March 3rdAs far as I'm concerned, the March 3rd broadcast against the Royals on CSN is the official start of spring training. I've grown so spoiled by Comcast's coverage of the spring games that the only real excitement I feel prior to being able to see some game action, no matter how poor the play may be, is searching the internet for pictures of game action; and if I get really desperate (as I am now) it's pictures of practice, not even full-squad practice. Man, I am jonesing for some real live baseball.
I suppose it's a bit ironic that spring training doesn't start for me until I can actually see it in action. I mean I write about the White Sox, yet reading about bullpen sessions and towel drills just doesn't do it for me. So while pitchers and catcher reporting, the first full-squad practice, or the first spring game prompts countdown clocks on other sites, I've got March 3rd circled on my calendar.
Alexei RamirezWithin hours of receiving word that he had filed for residency in the Dominican Republic, I was wondering what it would take to get Alexei Ramirez on the south side, and if we wanted him at all. Six months later, we know how much it took to get him in black, but that's about it. What we knew about Ramirez back then, just hours after learning his name, is essentially all that we know about him now. He's added 14 lackluster at-bats in the Dominican Winter League, but that's hardly enough to form an opinion.
Ramirez could burst on the scene and emerge as the starting second baseman, or even the starting center fielder, respectively rendering the Cunningham and Carer trades unneeded. He could be a valuable super-utility guy, allowing the Sox trim almost $10M off the roster in the form of Joe Crede, Juan Uribe, and the soon-to-be completely useless Pablo Ozuna. He could show lots of promise, but still need some seasoning in the minors to work on some thing, or he could be a washout who pulled himself from the DWL for fear that more at-bats would expose him as a career minor leaguer.
I think Ramirez is more like to fall into one of the latter categories, but the complete unknown, the possibility for anything is not something you often see in spring training. Ramirez is easily the player I'm most eager to see in action.
The 6th Starter BattleWhen Lance Broadway took the mound for his first major league start, I was more concerned about watching the latest episode of The Office than watching the Sox march their way to a higher (lower?) draft pick. After reading some positive initial reports in the gamethread, however, I made sure to watch the replay on Comcast. Broadway doesn't have stuff that will blow you away, and his numbers from Charlotte last season don't inspire much confidence, but the September addition of a cutter, and his improved peripherals in the second half are enough to swing me back into the viable 5th starter camp.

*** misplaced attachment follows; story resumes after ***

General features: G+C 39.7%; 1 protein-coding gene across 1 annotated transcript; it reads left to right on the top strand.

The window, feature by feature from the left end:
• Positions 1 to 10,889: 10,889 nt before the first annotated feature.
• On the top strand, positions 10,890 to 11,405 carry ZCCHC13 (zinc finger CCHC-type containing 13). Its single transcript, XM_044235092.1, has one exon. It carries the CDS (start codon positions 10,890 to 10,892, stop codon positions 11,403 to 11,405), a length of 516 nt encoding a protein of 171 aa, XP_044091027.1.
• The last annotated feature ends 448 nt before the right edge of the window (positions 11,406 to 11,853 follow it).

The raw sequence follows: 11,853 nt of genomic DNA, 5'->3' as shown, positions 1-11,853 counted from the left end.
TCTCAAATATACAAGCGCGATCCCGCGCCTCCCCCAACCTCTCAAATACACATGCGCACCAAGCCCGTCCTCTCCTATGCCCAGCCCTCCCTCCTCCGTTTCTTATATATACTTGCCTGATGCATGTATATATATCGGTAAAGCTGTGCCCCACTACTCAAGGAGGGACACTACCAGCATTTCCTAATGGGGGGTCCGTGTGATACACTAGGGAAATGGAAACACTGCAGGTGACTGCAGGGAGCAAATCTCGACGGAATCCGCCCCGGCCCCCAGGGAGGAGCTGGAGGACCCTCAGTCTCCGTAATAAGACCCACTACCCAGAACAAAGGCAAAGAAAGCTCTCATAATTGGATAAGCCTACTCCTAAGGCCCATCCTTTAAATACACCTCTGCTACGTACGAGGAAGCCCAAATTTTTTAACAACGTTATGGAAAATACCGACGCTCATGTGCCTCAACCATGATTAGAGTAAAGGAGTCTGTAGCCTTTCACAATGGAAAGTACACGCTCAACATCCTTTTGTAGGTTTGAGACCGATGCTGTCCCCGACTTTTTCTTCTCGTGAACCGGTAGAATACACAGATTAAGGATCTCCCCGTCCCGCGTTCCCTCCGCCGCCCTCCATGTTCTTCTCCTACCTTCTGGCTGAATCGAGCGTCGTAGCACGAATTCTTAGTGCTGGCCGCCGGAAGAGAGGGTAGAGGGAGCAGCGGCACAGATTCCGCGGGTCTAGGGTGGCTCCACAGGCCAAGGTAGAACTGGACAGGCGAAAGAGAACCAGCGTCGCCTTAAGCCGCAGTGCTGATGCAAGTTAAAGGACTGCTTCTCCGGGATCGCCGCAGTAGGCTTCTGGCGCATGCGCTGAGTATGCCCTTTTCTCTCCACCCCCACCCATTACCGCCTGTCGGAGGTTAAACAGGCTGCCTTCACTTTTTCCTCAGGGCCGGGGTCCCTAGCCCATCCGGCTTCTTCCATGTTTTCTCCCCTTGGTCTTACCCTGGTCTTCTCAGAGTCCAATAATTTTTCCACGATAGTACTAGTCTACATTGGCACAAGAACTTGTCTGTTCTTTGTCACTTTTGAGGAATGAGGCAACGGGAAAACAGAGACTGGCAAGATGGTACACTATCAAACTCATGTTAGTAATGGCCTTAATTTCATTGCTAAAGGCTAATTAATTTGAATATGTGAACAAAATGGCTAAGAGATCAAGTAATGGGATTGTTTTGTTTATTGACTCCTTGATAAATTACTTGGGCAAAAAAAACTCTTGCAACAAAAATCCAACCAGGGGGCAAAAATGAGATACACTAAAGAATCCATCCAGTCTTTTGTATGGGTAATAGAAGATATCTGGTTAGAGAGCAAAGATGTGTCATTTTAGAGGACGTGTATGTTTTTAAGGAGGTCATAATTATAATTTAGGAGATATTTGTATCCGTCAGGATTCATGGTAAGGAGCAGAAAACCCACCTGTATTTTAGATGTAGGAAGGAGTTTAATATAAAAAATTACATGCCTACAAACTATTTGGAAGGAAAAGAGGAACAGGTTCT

Jack Egbert went from me calling him an organizational player in 2006 to underrated top-10 prospect by the end of that season to no-longer underrated top prospect this season. Like Broadway, he's not going to dazzle you with his stuff, but he should have enough to get hitters out, with a plus sinker that can occasionally climb above 90, a plus changeup, and a bit of hitch in his delivery. ZiPS and PECOTA project him to be the Sox 3rd or 4th best starting pitcher, even though he figures to spend the year in Charlotte.
Nick Massett says he's in camp to earn a spot in the White Sox starting 5. We're amused. Prove us wrong, Nick. Prove us wrong.
I don't expect any of these players to make the club, but between Egbert and Broadway, I think the Sox have a pitcher who should pitch well enough to allow Ozzie and Kenny to have a quick leash should any of the back-end starters falter in April. Add in the overconfident Masset and the always unpredictable knuckleballer Charlie Haeger, and you've got enough candidates to almost expect a surprise breakout. I know I am.
Carlos QuentinIn his community projection thread -- polls open until mid-day Wednesday. Log your projection here -- I opined that as go Carlos Quentin, so go the White Sox. If Quentin is able to become a plus-defensive doubles machine with an above average OBP, the White Sox offense will take a huge leap forward. In the last two seasons, the Sox have had just one outfielder-season of both above-average OBP and and average slugging. Nick Swisher should easily fill this category, and Jermaine Dye will provide slugging if not OBP. Should Quentin show the promise that made him a top 25 prospect, the Sox will have their most potent offensive outfield in years, perhaps ever.
The Joe Crede tradeThere hasn't been a more telegraphed trade during Kenny Williams' tenure as White Sox GM. We all know it's going to happen. Joe Crede knows it's going to happen. The San Francisco Giants know it's going to happen. As long as Joe Crede demonstrates the ability to make it through the first two weeks of spring training, he's going to be shipped out to the highest bidder, presumably San Francisco.
I've never really been someone who likes to spend too much time speculating about possible trades. Too many of them have such little chance of happening that it's almost fruitless to speculate. And that's what makes the Crede trade fun. We know it's gonna happen, and we pretty much know where he's headed. Now we can speculate willy-nilly about possible return.
The only thing more fun (for me) than speculating about a would-be trade is writing about one that actually happened. For that reason, and that reason alone, I can't wait for Crede to finally be dealt. It's not every spring training that you get to write about a significant player being traded.